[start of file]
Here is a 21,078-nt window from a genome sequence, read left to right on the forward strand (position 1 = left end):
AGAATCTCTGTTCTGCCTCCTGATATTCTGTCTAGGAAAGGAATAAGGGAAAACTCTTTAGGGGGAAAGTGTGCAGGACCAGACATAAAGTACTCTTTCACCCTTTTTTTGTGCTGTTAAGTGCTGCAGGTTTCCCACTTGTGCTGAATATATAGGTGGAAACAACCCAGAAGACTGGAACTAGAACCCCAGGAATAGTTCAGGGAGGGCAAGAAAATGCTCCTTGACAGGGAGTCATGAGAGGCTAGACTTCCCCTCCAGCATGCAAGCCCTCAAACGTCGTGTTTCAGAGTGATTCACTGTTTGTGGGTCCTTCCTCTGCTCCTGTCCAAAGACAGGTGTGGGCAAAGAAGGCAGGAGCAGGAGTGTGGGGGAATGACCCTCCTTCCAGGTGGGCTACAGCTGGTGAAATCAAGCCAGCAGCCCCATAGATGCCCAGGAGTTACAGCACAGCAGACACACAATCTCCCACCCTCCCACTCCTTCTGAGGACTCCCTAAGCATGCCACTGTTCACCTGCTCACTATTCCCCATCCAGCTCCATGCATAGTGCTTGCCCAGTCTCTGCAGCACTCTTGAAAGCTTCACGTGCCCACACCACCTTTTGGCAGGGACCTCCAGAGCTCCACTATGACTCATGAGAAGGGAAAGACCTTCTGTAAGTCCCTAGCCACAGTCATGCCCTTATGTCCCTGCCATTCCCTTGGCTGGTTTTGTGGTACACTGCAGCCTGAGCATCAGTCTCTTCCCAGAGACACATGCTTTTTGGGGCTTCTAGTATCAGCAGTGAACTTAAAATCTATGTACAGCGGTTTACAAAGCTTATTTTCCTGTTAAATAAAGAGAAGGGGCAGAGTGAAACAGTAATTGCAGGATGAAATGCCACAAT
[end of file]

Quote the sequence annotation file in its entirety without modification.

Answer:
Here is a 21,078-nt window from a genome sequence, read left to right on the forward strand (position 1 = left end):
AGAATCTCTGTTCTGCCTCCTGATATTCTGTCTAGGAAAGGAATAAGGGAAAACTCTTTAGGGGGAAAGTGTGCAGGACCAGACATAAAGTACTCTTTCACCCTTTTTTTGTGCTGTTAAGTGCTGCAGGTTTCCCACTTGTGCTGAATATATAGGTGGAAACAACCCAGAAGACTGGAACTAGAACCCCAGGAATAGTTCAGGGAGGGCAAGAAAATGCTCCTTGACAGGGAGTCATGAGAGGCTAGACTTCCCCTCCAGCATGCAAGCCCTCAAACGTCGTGTTTCAGAGTGATTCACTGTTTGTGGGTCCTTCCTCTGCTCCTGTCCAAAGACAGGTGTGGGCAAAGAAGGCAGGAGCAGGAGTGTGGGGGAATGACCCTCCTTCCAGGTGGGCTACAGCTGGTGAAATCAAGCCAGCAGCCCCATAGATGCCCAGGAGTTACAGCACAGCAGACACACAATCTCCCACCCTCCCACTCCTTCTGAGGACTCCCTAAGCATGCCACTGTTCACCTGCTCACTATTCCCCATCCAGCTCCATGCATAGTGCTTGCCCAGTCTCTGCAGCACTCTTGAAAGCTTCACGTGCCCACACCACCTTTTGGCAGGGACCTCCAGAGCTCCACTATGACTCATGAGAAGGGAAAGACCTTCTGTAAGTCCCTAGCCACAGTCATGCCCTTATGTCCCTGCCATTCCCTTGGCTGGTTTTGTGGTACACTGCAGCCTGAGCATCAGTCTCTTCCCAGAGACACATGCTTTTTGGGGCTTCTAGTATCAGCAGTGAACTTAAAATCTATGTACAGCGGTTTACAAAGCTTATTTTCCTGTTAAATAAAGAGAAGGGGCAGAGTGAAACAGTAATTGCAGGATGAAATGCCACAAT